South Korea's live octopus fetish

South Korea's live octopus fetish

Squirming tentacles wrapping around on your tongue make this surprisingly mild Korean favorite an unforgettable culinary experience
korean live squid
Wooden chopsticks are key to gripping the slimy tentacles.

How do you eat a live octopus? Watch and learn.

 

It's the tentacles that get them -- literally, figuratively.

The slithering, searching, suction-cupped strands that lure fearless mouths to live octopus -- almost always alongside soju (rice wine) -- are also the features that make eating the dish a unique experience.

For first timers as well as veterans, the sensation of a live animal wrapping around the face and tongue as it struggles for its life can be both compelling and grotesque. It's a huge part of the attraction of downing live octopus.

As for the taste, the octopus itself is surprisingly mild  -- dunked in a mixture of sesame oil and salt sauce, it bursts with robust flavor.

Surging popularity

Live octopus, or san-nakji, has long been a popular side dish for Koreans, especially when drinking. Only in recent years, however, has the squirmy delicacy shot to fame among foreigners.

Its legendary status is largely due to the notorious scene in the 2003 Korean shock film “Oldboy," in which actor Choi Min-Sik stuffs a whole octopus into his mouth and chews grimly as he plots revenge.

Famed live octopus restaurant

One of the most popular Seoul restaurants for live octopus is Gasiri. With eight official branches, Gasiri has also inspired numerous copycats that bear the same name.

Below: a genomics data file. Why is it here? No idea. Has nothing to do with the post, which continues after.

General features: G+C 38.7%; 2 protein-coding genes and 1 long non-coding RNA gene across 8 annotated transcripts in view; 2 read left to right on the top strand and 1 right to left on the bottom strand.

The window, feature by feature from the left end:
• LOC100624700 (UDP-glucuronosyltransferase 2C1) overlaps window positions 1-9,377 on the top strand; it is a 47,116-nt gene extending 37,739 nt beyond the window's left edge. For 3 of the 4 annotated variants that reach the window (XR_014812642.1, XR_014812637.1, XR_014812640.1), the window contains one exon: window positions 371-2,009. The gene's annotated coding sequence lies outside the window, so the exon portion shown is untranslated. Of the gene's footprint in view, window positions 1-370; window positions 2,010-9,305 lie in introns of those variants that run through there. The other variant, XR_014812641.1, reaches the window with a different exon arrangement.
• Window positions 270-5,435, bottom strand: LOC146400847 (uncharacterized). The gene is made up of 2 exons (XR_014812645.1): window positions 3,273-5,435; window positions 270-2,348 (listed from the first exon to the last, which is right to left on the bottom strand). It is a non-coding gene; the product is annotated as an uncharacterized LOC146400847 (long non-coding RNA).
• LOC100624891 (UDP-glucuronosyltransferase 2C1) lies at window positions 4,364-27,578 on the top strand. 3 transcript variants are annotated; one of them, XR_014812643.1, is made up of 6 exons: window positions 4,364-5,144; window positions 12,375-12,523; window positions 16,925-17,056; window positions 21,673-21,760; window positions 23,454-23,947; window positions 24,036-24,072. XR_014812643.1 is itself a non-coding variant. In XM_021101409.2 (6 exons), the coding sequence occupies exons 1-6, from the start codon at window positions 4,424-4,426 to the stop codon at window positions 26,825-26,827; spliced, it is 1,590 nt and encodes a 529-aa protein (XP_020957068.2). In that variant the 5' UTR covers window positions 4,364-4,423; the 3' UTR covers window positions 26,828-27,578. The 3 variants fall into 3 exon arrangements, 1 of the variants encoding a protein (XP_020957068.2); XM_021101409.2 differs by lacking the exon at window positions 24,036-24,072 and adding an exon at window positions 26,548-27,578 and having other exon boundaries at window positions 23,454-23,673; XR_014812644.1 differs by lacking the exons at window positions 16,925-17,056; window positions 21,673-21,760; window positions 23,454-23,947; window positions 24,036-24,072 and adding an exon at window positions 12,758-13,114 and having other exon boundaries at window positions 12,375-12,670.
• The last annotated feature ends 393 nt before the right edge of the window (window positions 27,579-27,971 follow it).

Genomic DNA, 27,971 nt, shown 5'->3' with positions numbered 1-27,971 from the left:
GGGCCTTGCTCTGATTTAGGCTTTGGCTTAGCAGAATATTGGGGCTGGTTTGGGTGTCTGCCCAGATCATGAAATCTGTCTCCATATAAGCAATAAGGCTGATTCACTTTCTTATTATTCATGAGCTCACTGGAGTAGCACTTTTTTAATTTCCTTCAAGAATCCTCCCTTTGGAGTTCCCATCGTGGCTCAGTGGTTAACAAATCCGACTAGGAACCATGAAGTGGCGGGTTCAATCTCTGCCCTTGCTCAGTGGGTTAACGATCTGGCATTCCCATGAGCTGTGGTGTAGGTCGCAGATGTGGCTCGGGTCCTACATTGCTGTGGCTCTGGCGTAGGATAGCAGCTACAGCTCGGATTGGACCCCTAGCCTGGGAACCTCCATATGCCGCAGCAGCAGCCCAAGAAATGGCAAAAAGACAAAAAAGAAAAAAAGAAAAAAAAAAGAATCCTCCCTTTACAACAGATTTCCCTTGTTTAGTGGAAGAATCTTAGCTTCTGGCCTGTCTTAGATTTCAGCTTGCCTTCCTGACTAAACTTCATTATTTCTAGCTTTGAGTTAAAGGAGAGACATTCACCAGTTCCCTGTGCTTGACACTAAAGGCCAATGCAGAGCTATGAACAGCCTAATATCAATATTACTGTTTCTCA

“San-nakji is a great source of iron,” says Gasiri owner Eun-hee Sohn. “It has an antioxidant effect on your liver.”

Although san-nakji are often locally referred to as being of the squid variety, with eight legs, they are actually of the octopus family, and are mid-sized, long-armed octopus, to be precise. 

The 43-year-old Sohn, who opened the first Gasiri restaurant 10 years ago, dispels the notion that live octopus is sought out only by "ajusshis" (older Korean men) partying after work.

“We have wedding after-parties here, and bachelor parties, too,” says Sohn. “San-nakji is also popular for large family dinners.”

“It is a good side dish to alcohol because it is non-greasy and has a unique, fresh taste,” says Jin-Hyung Chu, 53, a Gasiri regular. He says he also appreciates the unusual texture.

“You should eat it with raw garlic and doenjang,” says Sohn, adding that the tentacles dislike the smell of garlic, and thus “chase” them from sticking to the throat.

Gasiri, 210-3 Nonhyun-dong, Gangnam-gu (강남구 논현동 210-3); +82 2 3443 2614

Frances Cha is a Digital Producer at CNN Travel. 

 

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